Humanity has been at war for so long that it has managed to develop conventions, doctrines, and rules of warfare, but has done nothing to ensure that these rules are actually followed. The world is not black-and-white, but being allowed to attack another country and commit genocide without a commensurate response remains a very concrete problem. If the world order wishes to reinvent itself with some new and effective formula for a future where this will become impossible, it will have to try to come to terms with Ukrainian history as if it were its own. This is when the conjunction will finally be on our side.


Peace is impossible without justice. Justice is impossible without truth and a lasting memory. The truth about our war can only be told by Ukrainians who have seen it with their own eyes. That’s why I feel something akin to a dull toothache from trying to foolishly fall in line with the big names of the world in my efforts to talk about Ukraine. Yes, we do need allies, but only to the extent that we do not dissolve into them. Increasingly, I appreciate the value of what the Ukrainian community is living through together, how it is overcoming growing pains and trying to design a new social contract. Ultimately, this is all about self-identity. When I find myself abroad, I choose to talk about what we are as a community, not to brand myself as an individual independent of the land that gave birth to me. I do this even if, to some, it seems audacious. But I know: There are enough Ukrainian names to be great. Ukraine is enough. Being Ukrainian is enough. And knowing this is fine, if no one interferes, or if you know how to defend yourself properly and speak out with conviction.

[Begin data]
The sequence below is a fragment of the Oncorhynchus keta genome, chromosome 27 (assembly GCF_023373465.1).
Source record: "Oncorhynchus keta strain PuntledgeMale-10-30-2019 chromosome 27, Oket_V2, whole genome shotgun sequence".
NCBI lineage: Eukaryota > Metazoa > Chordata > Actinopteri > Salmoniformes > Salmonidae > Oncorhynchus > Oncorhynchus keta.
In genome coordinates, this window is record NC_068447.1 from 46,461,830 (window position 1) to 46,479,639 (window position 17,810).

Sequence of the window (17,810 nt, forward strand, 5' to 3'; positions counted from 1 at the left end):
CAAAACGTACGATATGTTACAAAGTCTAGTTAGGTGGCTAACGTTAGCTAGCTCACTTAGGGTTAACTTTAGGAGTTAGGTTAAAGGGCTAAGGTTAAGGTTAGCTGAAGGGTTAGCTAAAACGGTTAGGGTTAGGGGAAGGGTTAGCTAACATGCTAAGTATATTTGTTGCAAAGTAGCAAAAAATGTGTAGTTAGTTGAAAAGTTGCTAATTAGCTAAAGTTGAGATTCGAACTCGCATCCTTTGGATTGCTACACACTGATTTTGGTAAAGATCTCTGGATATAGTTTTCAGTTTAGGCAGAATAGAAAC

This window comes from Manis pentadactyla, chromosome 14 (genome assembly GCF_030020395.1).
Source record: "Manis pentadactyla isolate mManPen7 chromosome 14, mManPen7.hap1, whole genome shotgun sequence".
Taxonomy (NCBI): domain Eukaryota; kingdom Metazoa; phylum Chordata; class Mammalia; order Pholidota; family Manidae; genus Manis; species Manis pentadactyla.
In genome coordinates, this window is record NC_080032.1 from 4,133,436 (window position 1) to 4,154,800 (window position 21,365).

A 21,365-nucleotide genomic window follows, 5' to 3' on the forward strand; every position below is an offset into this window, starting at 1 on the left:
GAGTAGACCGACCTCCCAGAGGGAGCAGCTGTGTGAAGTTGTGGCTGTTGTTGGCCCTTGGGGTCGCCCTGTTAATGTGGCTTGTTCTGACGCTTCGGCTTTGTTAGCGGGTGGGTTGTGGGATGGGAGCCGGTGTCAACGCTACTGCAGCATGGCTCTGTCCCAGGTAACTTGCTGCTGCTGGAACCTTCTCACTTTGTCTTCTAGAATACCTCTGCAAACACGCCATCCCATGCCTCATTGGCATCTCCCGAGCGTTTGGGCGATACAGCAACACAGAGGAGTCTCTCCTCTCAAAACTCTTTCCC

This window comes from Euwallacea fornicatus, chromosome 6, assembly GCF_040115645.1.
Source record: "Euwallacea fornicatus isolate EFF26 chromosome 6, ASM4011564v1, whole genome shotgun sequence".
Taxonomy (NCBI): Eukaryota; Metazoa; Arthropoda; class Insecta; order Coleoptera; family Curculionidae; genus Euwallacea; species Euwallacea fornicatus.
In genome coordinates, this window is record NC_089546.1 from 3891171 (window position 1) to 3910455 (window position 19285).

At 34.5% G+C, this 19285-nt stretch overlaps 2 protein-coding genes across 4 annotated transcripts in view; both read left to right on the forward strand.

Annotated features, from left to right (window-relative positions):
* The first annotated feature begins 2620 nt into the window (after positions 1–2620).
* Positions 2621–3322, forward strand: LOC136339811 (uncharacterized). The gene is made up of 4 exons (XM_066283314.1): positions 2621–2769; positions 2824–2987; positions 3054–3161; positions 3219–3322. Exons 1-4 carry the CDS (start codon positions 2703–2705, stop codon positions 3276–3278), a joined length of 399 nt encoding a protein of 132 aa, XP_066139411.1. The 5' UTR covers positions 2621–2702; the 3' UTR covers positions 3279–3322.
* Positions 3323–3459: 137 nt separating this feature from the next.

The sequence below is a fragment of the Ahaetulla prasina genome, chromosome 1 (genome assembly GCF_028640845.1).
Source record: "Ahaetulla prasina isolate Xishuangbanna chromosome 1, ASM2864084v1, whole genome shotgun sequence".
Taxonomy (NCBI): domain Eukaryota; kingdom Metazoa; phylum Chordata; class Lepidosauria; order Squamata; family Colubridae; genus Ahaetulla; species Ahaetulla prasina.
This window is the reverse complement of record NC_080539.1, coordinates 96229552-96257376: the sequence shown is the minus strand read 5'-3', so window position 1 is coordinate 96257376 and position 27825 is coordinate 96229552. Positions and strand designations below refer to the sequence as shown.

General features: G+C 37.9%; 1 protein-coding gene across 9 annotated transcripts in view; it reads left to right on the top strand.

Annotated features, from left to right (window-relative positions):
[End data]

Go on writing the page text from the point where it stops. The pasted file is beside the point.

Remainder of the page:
We’re in our third spring of the Great War. Children and even starlings have learned to imitate the sounds of air raid sirens with perfection.


I collect the siren sounds from different Ukrainian cities. They differ in much the same way as regional pronunciations do. Sometimes, for fun, I play my collection for my foreign friends. The young daughter of friends of mine asked her mother before going to bed one night if “it is true that anyone can find themselves in any situation.” This is a very Ukrainian question, I must say. I try to imagine how it might sound in a child’s voice. Our experiences later in life will show that, very often, it is the situation you find yourself in that elucidates what kind of person you really are. But it is best for this situation to not be a war.


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Translation: David Soares

Copy editing: Matthew Long, Terra Friedman King